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Epidemiologist calls upcoming Trump rally 'perfect storm' for coronavirus spread

Abby Haglage
·6 min read
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Countless Americans have begun descending on the city of Tulsa, Okla., where President Trump plans to hold a rally on Saturday — and where an estimated 100,000 people are expected to gather. The event was initially scheduled for Friday, then moved back a day in recognition of Juneteenth (and, more specifically, a race massacre that occurred there in 1921).

Concerns about the safety of the event have been mounting, especially in the wake of news that cases of COVID-19 are spiking in Tulsa. But some local leaders have expressed gratitude that the event is being held there, including the city’s Republican mayor, G.T. Bynum, who dubbed it an “honor.”

With more than 8.5 million cases of the coronavirus worldwide, and clear messages from the Centers for Disease Control and Prevention about the dangers of large indoor gatherings, epidemiologists aren’t quite as enthused. “Any large crowd has the ability to increase your transmission, but this is the perfect storm of people being packed in an arena in close proximity to one another,” Marya Ghazipura, an epidemiologist and biostatistician serving on New York City’s COVID-19 Scientific Advisory Council, tells Yahoo Life.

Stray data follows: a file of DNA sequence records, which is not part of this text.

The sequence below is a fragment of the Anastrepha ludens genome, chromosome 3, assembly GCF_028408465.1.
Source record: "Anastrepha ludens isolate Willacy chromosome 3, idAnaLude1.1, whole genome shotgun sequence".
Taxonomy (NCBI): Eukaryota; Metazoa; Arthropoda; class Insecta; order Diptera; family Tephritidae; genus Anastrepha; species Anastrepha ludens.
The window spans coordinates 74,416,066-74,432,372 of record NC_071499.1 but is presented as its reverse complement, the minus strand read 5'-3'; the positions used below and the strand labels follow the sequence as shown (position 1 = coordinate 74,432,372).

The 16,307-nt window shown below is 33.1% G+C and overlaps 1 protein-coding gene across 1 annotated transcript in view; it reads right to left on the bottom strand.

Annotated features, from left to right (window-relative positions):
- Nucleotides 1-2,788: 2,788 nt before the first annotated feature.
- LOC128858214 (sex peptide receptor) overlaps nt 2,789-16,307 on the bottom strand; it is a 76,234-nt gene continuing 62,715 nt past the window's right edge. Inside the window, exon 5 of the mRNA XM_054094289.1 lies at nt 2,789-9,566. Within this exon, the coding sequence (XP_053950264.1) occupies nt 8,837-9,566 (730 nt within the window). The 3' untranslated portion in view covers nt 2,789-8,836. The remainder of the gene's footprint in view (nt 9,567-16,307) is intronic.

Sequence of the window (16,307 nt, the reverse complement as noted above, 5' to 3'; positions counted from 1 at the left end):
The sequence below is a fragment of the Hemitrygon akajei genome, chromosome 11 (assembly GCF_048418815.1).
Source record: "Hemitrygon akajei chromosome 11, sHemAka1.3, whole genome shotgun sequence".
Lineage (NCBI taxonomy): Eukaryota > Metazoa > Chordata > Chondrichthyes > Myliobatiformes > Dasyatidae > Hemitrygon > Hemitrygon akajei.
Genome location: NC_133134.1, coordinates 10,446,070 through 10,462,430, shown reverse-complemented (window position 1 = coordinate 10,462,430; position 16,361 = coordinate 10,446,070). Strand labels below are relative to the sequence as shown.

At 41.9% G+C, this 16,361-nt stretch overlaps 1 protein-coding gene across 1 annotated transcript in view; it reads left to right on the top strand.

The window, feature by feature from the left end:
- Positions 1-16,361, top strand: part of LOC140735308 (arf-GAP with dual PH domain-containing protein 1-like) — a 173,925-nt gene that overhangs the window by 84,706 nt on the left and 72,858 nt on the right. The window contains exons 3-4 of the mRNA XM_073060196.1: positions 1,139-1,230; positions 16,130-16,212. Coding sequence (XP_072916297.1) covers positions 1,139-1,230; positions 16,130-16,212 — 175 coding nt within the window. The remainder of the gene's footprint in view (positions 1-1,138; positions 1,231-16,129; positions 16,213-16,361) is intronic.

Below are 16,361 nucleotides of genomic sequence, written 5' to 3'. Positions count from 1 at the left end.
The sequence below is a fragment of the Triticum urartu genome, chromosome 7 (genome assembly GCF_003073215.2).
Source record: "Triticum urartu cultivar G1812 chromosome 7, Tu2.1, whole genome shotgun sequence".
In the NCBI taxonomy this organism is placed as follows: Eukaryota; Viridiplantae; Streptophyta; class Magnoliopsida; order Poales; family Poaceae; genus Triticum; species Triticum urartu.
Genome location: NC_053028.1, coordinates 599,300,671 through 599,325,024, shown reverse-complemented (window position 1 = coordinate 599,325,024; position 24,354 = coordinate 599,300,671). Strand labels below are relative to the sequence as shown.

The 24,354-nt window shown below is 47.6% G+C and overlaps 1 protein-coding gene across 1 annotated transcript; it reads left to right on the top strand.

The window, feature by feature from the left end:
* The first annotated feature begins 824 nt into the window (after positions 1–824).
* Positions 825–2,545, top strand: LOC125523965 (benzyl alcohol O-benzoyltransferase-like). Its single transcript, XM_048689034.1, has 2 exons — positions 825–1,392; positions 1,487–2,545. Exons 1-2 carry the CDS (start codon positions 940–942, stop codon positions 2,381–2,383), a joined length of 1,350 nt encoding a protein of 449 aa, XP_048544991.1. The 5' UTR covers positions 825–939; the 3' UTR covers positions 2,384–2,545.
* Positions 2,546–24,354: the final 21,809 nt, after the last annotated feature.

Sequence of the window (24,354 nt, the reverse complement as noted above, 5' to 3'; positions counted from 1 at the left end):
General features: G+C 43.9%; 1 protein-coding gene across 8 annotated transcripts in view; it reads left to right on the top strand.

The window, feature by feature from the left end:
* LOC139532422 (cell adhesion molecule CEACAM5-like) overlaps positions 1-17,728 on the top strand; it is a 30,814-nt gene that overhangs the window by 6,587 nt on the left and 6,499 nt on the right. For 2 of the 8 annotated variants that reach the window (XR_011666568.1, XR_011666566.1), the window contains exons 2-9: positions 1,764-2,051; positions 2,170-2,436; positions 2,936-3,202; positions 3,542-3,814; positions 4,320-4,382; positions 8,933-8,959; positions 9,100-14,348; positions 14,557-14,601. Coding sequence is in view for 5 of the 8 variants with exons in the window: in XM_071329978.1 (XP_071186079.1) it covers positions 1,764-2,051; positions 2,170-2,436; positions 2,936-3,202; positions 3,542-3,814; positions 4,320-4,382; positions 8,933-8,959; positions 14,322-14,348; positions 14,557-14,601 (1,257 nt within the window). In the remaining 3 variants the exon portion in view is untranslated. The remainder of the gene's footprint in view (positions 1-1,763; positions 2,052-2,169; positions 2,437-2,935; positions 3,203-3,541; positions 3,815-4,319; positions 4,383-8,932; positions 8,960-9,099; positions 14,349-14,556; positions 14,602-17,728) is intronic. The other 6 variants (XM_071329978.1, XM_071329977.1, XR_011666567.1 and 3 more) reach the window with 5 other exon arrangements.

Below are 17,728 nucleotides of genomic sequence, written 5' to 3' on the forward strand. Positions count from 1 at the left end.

The Trump campaign has announced that it will be taking precautions. “The campaign takes the health and safety of rally-goers seriously and is taking precautions to make the rally safe,” Erin Perrine, deputy communications director for the Trump campaign, said in a statement to Axios. “Every single rally-goer will have their temperature checked, be provided a face mask and hand sanitizer.”

May 5, 2020 in New York City, United States. COVID-19 has spread to most countries around the world, claiming over 257,000 lives with over 3.7 million cases.
Epidemiologists are expressing concern about an upcoming Trump rally that's expected to attract hundreds of thousands. Here, a Trump supporter holds a sign in New York City on May 5. (Photo: Getty Images)

Still, given that the virus can spread even in the midst of these safety measures — how dangerous is an indoor rally, and how does that compare with the protests that have been happening nationwide?

Saskia Popescu, an infection prevention epidemiologist at George Mason University, has reservations. “There are several concerning factors for this — first, COVID-19 cases are on the rise in Oklahoma, and especially in Tulsa, which means the state and city are experiencing higher rates of COVID-19 than they’ve seen this entire pandemic. Second, an indoor event with lots of people in close quarters for a prolonged period of time, and likely shouting and yelling, is as high on the risk index as you can get,” Popescu tells Yahoo Life in an email. “Third, President Trump has repeatedly said he won’t wear masks in front of cameras, which might discourage people at the rally to also follow his lead, thus increasing risk.”